As the year 2020 approaches, it is such a wonderful opportunity to celebrate the past year’s successes, what we learned and what we want to create in the year ahead. It’s so easy to just let life take us down the river and to end up in a place where we don’t want to be. Creating a system to check in with your team to make sure you are heading in the right direction is important. And it can be a fun and creative process that you all look forward to each year. [Read more…]
When you think about leaders and managers who have brought out the best in you, what qualities come to mind? I remember those who listened, empowered me, demonstrated trust, offered support, and were dedicated to my growth.
Workplaces are starting to recognize and promote the idea of coach-like managers. Someone who asks more questions, acknowledges strengths, and empowers their team members to develop and grow as employees and human beings. [Read more…]
The world has gone mad. Or, so it seems.
Volatility. The world is constantly changing, and becoming more unstable each day.
Uncertainty. It’s becoming more difficult to anticipate events or predict how they’ll unfold.
Complexity. Problems and their repercussions are more multi-layered, harder to understand.
Ambiguity. Not everything is black and white.
“Do you want to come out and play?” I have childhood memories of knocking on my neighbour’s door and issuing that invitation. Today I am more likely to be texting a friend to set up a “play date.” But play remains an important part of my life.
When I begin a new coaching engagement, I ask clients to rank their satisfaction in eight areas of their lives using a tool called the “Wheel of Life.” One of these categories is “fun and recreation.” As nonprofit professionals, we often focus on other areas of the wheel such as career, family, money or personal growth. And sometimes play gets lost.
So I was excited to get some insights by reading Play: How it Shapes the Brain, Opens the Imagination, and Invigorates the Soul by Dr. Stuart Brown, founder of The National Institute for Play. Also reading is one of my favourite activities. [Read more…]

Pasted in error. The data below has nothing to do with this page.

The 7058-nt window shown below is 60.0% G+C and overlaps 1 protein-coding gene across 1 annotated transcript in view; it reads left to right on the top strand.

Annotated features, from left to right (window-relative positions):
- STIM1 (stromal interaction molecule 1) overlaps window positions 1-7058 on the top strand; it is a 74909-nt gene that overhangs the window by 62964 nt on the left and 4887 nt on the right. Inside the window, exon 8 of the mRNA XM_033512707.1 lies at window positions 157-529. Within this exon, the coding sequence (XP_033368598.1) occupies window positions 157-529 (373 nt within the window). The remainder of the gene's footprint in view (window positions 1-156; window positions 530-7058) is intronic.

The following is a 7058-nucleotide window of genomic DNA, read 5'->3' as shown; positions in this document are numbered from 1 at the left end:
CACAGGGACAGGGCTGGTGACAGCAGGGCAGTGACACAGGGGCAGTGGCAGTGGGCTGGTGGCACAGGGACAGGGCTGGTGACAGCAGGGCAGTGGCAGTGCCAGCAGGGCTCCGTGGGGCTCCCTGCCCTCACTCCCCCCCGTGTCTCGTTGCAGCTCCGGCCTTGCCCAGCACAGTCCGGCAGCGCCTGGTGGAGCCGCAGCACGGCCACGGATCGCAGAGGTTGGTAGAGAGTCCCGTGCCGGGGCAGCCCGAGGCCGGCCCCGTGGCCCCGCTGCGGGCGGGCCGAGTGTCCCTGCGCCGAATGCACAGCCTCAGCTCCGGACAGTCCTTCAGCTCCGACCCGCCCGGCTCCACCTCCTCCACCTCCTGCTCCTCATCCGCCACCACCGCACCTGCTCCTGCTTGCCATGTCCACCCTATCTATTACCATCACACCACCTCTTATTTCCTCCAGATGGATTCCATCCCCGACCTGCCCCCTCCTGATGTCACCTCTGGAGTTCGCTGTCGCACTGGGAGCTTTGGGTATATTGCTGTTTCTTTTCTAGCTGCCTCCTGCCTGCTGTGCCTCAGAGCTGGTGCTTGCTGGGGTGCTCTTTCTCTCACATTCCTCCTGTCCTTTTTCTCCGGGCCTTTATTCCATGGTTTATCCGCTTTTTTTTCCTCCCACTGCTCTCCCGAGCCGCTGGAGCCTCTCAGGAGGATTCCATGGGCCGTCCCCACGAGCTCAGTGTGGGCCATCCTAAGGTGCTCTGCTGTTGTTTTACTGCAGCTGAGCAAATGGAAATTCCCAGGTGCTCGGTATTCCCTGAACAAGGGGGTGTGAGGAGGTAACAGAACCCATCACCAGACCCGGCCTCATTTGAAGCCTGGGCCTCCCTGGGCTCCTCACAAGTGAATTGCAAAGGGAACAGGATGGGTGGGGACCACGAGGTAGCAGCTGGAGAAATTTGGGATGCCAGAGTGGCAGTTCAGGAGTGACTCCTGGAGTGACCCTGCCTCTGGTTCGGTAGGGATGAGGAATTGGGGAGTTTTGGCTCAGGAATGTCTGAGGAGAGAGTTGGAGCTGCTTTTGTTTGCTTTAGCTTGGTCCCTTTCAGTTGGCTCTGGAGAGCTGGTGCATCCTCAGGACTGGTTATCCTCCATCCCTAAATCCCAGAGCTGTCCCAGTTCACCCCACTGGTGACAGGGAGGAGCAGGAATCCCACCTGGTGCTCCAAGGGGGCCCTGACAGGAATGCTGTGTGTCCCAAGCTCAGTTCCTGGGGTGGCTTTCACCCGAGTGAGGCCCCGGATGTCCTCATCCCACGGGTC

- You are greeted with genuine warmth and interest
- You notice you are asked what you think rather than told what to do
- You are given space to create and design, to express, reflect, and consider your thoughts
- You set goals – personally and as an organization
- You experience subtle and not-so-subtle forms of recognition and celebration of your successes – big and small
- Your mistakes are framed as opportunities for further learning and are encouraged as part of “the process”
This is every day. Welcome to our coaching-based organization, Future Possibilities for Kids (FPK). [Read more…]
This scenario plays out frequently at many nonprofit organizations: top-performing professionals gets promoted to lead a team but has never been trained to lead or manage. This is often a disaster—results suffer, people head for the door, and the new manager flames out (and may even get fired).
There are a few key reasons why some frontline professionals struggle as leaders and others do not.
Feeling out of control is a nasty feeling. When we are out of control, we are often reacting to what’s going on:
- The tears are ready to come, and it is NOT the time to cry.
- A sarcastic comment slips out, and we didn’t mean it to.
- We bite someone’s head off…and then regret it.
- Our voice quivers, telling the world how nervous we are.
- That cuss word just tumbled out, when it shouldn’t have!
All of these are examples of losing control. We feel powerless to hold onto our feelings and behaviours.
We simply react. [Read more…]
Listening at the speed of sound;
More curious than an inquisitive cat;
Able to access and express intuition in a single blurt.
It’s Superleader. Disguised as a mild-mannered nonprofit professional, Superleader is endowed with extraordinary qualities and fights a never-ending battle for mission, impact, and results.
Sidney Mathias Baxter Coulling III, the retired S. Blount Mason Jr. Professor of English at Washington and Lee University died in February of 2016 at the age of 92. I had the distinct privilege of being taught Old English Literature and Poetry by Professor Coulling in 1981 as a freshman at W&L. It was the toughest “C” I ever earned (one of only two as an undergraduate). How I made my way into a sophomore level course (also taken by many juniors) is a testament to my naiveté–an error that only a greenhorn first-year student can make. [Read more…]
For many non-profit professionals, the end of the year can feel like a whirlwind. There is often a big push to secure those year-end gifts, which then creates a demand to process all of those gifts before December 31st. Frequently there are year-end board meetings, which create significant amounts of extra work for staff. Fundraising staff is busy organizing with volunteers to call donors or write personal, hand-written notes to thank them for their support. And then there is the endless parade of holiday parties and lunches. Who’s got time to even think!
Since it is often a busy time of year – both professionally and personally – you might suddenly find yourself facing the New Year and wondering where the time has gone. And, you may be asking yourself: “how did I get here?” [Read more…]